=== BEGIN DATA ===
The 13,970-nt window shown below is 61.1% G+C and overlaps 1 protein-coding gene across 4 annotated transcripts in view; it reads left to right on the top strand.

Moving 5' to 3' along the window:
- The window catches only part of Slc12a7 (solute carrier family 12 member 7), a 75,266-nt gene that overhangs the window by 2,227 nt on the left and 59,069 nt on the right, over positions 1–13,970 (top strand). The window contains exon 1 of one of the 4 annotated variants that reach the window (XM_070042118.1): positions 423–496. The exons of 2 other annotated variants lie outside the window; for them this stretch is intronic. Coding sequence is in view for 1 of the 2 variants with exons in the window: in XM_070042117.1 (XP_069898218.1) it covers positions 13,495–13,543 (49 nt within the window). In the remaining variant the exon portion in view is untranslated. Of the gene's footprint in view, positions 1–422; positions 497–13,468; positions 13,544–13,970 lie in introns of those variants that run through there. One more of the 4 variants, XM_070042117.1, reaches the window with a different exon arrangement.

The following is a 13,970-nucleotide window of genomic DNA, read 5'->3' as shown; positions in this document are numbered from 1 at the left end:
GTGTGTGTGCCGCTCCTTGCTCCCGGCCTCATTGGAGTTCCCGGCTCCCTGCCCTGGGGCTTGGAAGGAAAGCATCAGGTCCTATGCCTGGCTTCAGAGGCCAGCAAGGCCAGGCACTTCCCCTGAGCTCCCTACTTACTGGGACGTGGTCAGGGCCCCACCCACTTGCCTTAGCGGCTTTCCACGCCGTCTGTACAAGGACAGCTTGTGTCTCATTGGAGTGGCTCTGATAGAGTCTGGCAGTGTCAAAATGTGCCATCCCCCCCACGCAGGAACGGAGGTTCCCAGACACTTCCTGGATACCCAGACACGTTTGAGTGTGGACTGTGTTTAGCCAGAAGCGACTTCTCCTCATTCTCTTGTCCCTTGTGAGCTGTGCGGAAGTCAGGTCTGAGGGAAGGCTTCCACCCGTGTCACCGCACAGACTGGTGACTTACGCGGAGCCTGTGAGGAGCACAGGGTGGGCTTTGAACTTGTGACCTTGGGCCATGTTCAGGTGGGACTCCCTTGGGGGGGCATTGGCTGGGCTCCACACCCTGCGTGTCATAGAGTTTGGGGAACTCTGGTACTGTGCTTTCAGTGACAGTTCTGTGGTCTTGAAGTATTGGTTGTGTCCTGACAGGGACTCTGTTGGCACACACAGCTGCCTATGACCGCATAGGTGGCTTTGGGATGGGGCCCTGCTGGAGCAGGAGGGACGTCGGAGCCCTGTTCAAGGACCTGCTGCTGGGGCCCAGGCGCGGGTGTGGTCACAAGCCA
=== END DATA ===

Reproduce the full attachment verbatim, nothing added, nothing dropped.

The 13,970-nt window shown below is 61.1% G+C and overlaps 1 protein-coding gene across 4 annotated transcripts in view; it reads left to right on the top strand.

Moving 5' to 3' along the window:
- The window catches only part of Slc12a7 (solute carrier family 12 member 7), a 75,266-nt gene that overhangs the window by 2,227 nt on the left and 59,069 nt on the right, over positions 1–13,970 (top strand). The window contains exon 1 of one of the 4 annotated variants that reach the window (XM_070042118.1): positions 423–496. The exons of 2 other annotated variants lie outside the window; for them this stretch is intronic. Coding sequence is in view for 1 of the 2 variants with exons in the window: in XM_070042117.1 (XP_069898218.1) it covers positions 13,495–13,543 (49 nt within the window). In the remaining variant the exon portion in view is untranslated. Of the gene's footprint in view, positions 1–422; positions 497–13,468; positions 13,544–13,970 lie in introns of those variants that run through there. One more of the 4 variants, XM_070042117.1, reaches the window with a different exon arrangement.

The following is a 13,970-nucleotide window of genomic DNA, read 5'->3' as shown; positions in this document are numbered from 1 at the left end:
GTGTGTGTGCCGCTCCTTGCTCCCGGCCTCATTGGAGTTCCCGGCTCCCTGCCCTGGGGCTTGGAAGGAAAGCATCAGGTCCTATGCCTGGCTTCAGAGGCCAGCAAGGCCAGGCACTTCCCCTGAGCTCCCTACTTACTGGGACGTGGTCAGGGCCCCACCCACTTGCCTTAGCGGCTTTCCACGCCGTCTGTACAAGGACAGCTTGTGTCTCATTGGAGTGGCTCTGATAGAGTCTGGCAGTGTCAAAATGTGCCATCCCCCCCACGCAGGAACGGAGGTTCCCAGACACTTCCTGGATACCCAGACACGTTTGAGTGTGGACTGTGTTTAGCCAGAAGCGACTTCTCCTCATTCTCTTGTCCCTTGTGAGCTGTGCGGAAGTCAGGTCTGAGGGAAGGCTTCCACCCGTGTCACCGCACAGACTGGTGACTTACGCGGAGCCTGTGAGGAGCACAGGGTGGGCTTTGAACTTGTGACCTTGGGCCATGTTCAGGTGGGACTCCCTTGGGGGGGCATTGGCTGGGCTCCACACCCTGCGTGTCATAGAGTTTGGGGAACTCTGGTACTGTGCTTTCAGTGACAGTTCTGTGGTCTTGAAGTATTGGTTGTGTCCTGACAGGGACTCTGTTGGCACACACAGCTGCCTATGACCGCATAGGTGGCTTTGGGATGGGGCCCTGCTGGAGCAGGAGGGACGTCGGAGCCCTGTTCAAGGACCTGCTGCTGGGGCCCAGGCGCGGGTGTGGTCACAAGCCA